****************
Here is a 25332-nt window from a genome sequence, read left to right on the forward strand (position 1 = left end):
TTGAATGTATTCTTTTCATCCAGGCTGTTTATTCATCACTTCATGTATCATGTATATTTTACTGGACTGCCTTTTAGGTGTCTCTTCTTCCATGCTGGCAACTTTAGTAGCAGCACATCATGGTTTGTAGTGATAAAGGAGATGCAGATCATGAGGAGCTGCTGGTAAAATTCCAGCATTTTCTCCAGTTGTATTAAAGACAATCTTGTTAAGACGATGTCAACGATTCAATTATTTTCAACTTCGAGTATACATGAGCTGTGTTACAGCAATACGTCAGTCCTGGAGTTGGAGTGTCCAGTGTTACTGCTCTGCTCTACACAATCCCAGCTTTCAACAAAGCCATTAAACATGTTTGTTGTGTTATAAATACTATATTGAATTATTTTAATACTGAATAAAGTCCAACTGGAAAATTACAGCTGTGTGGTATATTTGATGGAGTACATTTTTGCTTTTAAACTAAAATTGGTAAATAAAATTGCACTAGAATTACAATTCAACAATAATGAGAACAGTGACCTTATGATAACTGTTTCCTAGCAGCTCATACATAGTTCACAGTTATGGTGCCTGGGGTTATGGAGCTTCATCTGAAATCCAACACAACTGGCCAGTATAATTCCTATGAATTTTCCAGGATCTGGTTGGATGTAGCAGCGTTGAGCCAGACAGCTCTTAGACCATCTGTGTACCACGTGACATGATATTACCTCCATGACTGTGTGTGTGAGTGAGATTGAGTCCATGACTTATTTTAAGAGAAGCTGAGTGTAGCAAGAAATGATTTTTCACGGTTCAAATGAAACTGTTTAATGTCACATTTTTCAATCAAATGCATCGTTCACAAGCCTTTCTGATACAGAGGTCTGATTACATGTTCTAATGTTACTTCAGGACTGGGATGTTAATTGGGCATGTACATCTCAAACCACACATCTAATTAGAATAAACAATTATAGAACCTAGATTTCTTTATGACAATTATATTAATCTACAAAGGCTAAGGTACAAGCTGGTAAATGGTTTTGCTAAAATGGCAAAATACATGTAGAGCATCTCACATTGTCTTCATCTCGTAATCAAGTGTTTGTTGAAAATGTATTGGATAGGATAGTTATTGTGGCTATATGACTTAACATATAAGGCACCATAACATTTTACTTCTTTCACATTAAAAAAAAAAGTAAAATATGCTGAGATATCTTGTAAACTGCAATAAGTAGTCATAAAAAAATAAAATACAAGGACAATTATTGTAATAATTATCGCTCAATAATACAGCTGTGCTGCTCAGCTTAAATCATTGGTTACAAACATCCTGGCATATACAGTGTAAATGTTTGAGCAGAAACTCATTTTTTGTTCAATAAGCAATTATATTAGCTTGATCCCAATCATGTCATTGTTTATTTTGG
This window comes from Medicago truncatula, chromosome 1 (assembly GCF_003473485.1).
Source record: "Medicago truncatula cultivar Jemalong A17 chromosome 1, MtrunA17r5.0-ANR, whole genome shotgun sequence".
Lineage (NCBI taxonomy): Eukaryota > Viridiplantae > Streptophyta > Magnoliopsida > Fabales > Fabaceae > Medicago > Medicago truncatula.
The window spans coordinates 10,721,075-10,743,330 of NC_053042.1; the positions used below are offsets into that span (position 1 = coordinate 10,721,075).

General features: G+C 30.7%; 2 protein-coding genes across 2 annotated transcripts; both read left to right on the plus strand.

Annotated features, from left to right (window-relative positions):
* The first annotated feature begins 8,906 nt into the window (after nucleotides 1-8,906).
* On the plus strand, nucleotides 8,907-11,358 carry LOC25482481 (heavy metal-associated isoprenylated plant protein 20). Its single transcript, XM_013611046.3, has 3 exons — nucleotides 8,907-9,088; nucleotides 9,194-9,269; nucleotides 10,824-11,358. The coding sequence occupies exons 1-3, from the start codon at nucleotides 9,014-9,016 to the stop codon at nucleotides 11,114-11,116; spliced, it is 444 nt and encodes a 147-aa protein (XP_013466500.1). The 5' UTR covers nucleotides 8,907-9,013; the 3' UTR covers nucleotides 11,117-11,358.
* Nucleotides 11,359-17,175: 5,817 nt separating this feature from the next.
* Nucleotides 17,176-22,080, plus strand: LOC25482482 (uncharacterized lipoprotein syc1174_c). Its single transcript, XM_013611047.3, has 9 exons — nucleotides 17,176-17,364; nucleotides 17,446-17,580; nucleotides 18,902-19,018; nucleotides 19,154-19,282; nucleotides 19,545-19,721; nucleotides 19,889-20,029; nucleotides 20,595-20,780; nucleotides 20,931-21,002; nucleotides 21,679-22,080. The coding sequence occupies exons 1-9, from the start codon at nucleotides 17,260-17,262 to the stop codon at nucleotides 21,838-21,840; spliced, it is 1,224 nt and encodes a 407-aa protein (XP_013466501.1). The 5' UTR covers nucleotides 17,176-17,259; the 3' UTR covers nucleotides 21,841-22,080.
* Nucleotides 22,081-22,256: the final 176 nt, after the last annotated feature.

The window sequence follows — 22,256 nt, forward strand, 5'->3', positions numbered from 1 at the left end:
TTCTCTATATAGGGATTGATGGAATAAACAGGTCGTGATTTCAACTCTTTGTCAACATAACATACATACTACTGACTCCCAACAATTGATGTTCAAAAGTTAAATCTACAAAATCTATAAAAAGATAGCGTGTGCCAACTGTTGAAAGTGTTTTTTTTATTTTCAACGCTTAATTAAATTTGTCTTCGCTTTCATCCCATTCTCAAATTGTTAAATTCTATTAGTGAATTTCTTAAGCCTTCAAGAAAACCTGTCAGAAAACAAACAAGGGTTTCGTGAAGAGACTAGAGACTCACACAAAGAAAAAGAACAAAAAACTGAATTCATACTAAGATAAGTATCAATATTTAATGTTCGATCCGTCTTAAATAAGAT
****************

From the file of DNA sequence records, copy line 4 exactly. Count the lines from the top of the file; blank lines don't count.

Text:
Source record: "Medicago truncatula cultivar Jemalong A17 chromosome 1, MtrunA17r5.0-ANR, whole genome shotgun sequence".